Theft is a word associated with things like bank robberies, burglary, muggings and even fraud, but what would you think if you woke up one day, looked out of the window and found that someone had stolen the entire pavement of your street? That' s what residents of London and other large cities across Britain wake up to with increasing frequency and the reason, believe it or not, is the ever-growing popularity of gardening. See the connection? Or are you completely confused? Let me explain.
During the Victorian period, towards the end of the nineteenth century, as towns were expanding and money from the empire permitted building on a grand scale, rather than using cobblestones as paving, city planners used flagstones: big, solid pieces of stone measuring about half a metre by a quarter of a metre and four centimetres thick. Made of a durable type of rock known as Yorkstone they were expected to be walked on for generations, and so they were until recently when people really started to get interested in gardening again and wanted to have beautifully coloured and textured flagstones to make garden paths and patios. One piece of Yorkstone today, in a garden centre, can sell for around £200. That makes a whole street of the stuff worth... well, quite a bit more than just a pile of rocks.
Okay, so now you know why that clever breed, the British criminal class, go around depriving the honest citizens of our sceptred isle of the very ground beneath their feet, but the next question has to be how on earth do they do it? You can' t very well just slip a rather big bit of municipal property into your pocket and stroll off whistling nonchalantly, especially when it weighs quite a few kilos. But as the old saying goes, anything that isn' t nailed down is quite capable of vanishing.
Like any vanishing act, stealing pavements requires a bit of deception, and here' s how it' s done, but remember, don' t try this at home! Once a suitable street, with enough flagstones to make the enterprise worthwhile has been located, the workmen move in. Well, they' re not actually workmen, but that' s what they look like to the general public, who are all too familiar with seeing their streets being ripped up by the local council, the water board, the gas board, telephone companies and pretty well anyone else who feels like it. Once they' ve put up their plastic security tape and caution signs, one set of men with tools and day-glo green jackets looks much like any other to the untrained eye - and these thieves work away in broad daylight without raising more than the usual questions about how long the job will take.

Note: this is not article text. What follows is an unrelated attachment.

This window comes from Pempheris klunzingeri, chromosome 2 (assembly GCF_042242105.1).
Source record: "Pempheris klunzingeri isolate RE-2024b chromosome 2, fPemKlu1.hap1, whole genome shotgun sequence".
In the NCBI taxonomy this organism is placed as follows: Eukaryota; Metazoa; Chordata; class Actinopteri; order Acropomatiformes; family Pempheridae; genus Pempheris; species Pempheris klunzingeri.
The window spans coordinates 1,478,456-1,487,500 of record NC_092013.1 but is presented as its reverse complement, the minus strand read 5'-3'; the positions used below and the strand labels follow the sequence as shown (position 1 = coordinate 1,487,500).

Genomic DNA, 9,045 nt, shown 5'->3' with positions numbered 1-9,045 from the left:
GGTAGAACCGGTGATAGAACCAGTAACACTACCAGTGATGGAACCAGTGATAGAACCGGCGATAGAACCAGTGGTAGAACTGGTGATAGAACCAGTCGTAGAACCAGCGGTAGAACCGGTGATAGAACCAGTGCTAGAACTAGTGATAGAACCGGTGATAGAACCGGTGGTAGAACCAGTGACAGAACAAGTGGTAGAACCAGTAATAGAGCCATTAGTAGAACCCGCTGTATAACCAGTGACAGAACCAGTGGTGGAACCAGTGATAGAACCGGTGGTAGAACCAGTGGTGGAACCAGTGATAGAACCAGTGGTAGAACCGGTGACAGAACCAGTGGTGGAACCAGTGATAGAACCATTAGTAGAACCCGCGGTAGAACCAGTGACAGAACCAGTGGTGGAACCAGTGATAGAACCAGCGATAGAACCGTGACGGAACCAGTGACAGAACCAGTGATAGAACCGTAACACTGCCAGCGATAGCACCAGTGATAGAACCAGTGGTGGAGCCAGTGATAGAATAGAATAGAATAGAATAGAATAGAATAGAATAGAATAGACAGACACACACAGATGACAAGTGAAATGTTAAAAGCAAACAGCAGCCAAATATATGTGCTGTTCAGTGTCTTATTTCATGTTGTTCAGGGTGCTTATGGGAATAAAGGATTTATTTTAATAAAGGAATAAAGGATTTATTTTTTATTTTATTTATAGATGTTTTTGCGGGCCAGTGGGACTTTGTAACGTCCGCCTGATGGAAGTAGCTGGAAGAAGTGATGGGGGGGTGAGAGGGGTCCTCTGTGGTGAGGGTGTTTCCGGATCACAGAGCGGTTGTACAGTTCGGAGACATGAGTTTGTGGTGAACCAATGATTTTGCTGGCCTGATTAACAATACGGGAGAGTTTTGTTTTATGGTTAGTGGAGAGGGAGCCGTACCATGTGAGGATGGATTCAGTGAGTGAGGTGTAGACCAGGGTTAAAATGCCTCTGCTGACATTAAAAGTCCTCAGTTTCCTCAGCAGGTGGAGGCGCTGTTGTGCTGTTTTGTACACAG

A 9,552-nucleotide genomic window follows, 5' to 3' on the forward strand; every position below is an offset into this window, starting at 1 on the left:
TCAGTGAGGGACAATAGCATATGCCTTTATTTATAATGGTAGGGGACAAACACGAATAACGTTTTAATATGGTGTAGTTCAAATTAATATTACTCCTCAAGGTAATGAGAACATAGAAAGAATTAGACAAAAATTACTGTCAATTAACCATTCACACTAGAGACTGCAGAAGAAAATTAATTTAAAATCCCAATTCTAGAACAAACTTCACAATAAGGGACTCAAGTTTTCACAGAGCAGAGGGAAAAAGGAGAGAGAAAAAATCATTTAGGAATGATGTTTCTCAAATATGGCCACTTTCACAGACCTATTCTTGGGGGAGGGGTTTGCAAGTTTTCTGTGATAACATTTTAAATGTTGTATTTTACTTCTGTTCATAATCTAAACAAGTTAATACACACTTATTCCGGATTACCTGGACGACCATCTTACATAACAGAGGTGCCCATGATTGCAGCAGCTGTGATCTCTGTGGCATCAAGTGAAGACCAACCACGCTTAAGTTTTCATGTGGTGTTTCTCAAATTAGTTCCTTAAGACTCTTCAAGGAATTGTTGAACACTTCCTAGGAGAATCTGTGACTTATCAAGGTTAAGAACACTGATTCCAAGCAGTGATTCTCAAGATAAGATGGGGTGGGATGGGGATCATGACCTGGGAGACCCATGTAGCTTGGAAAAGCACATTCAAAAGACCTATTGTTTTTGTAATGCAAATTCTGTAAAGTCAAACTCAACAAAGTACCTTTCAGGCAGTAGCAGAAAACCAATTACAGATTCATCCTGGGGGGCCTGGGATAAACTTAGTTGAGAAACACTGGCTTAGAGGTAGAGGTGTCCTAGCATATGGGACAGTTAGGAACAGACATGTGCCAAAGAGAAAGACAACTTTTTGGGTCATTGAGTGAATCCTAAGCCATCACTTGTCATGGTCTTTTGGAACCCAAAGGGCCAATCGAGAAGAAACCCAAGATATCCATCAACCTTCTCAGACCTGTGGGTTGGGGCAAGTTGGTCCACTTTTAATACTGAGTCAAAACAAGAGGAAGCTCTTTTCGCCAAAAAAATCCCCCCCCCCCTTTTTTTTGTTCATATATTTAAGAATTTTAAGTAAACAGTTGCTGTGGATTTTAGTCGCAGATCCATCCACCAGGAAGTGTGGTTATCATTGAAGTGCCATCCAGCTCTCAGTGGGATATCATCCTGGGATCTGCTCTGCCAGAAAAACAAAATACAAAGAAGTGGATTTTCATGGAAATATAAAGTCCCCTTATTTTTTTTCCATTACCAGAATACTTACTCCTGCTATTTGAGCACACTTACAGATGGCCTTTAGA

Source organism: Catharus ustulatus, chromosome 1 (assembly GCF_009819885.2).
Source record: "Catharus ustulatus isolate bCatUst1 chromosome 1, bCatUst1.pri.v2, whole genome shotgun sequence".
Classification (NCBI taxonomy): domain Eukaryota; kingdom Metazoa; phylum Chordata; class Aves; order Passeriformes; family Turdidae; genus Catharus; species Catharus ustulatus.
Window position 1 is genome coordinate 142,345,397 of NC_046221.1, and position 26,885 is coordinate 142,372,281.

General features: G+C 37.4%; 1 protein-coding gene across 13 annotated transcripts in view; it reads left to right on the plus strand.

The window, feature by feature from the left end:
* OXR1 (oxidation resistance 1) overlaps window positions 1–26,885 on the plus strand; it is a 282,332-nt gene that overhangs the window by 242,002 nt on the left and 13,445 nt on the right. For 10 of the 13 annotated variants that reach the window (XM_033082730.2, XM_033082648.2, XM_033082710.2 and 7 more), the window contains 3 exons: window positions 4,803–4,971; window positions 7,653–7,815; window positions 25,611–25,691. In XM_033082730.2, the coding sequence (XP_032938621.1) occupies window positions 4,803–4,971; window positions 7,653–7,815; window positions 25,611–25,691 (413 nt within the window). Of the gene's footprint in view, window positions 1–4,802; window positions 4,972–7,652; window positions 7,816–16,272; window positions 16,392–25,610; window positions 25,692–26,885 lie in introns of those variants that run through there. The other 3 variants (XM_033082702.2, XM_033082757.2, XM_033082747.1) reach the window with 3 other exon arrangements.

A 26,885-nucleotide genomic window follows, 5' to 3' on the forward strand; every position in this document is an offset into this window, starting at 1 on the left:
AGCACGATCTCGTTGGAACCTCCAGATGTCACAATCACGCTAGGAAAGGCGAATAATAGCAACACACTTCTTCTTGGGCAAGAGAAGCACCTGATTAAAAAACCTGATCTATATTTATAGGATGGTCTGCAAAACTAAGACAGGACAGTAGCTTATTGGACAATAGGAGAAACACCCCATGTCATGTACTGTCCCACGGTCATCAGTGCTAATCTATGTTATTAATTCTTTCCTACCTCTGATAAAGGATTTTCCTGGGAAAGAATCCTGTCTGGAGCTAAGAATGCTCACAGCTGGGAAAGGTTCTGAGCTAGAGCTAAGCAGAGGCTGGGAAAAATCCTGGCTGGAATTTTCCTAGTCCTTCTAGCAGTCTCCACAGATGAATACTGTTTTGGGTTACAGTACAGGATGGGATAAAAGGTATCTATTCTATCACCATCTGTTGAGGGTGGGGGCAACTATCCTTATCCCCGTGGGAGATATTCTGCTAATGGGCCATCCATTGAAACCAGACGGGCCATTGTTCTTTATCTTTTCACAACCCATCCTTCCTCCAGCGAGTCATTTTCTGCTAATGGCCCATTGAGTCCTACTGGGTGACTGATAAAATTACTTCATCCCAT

What makes pavement thieves distinct from any legitimate workers is the speed at which they work. Usually they will have a whole street of Yorkstone stacked in neat piles by the end of a working day, ready for stage two of the operation. Later, much later, in the dead of night the lorries arrive to remove the piles to their new destination: rich people' s gardens.
The next day local people take no notice of the fact that there is no pavement and no workmen, as it' s not unusual for those who rip up roads for honest reasons to take weeks to complete the job. After a time, often quite a long time, the more community-minded locals start to phone up the council or the water board, or whoever our intrepid thieves alleged to be working for, to demand to know when their street will be returned to normal. You can imagine the denials that work has been done or is even planned and the disbelief in them, the further denials and the slow recognition that the pavement is actually gone forever! Meanwhile someone, somewhere, is proudly laying out the latest feature in their garden and a few others are laughing... all the way to the bank!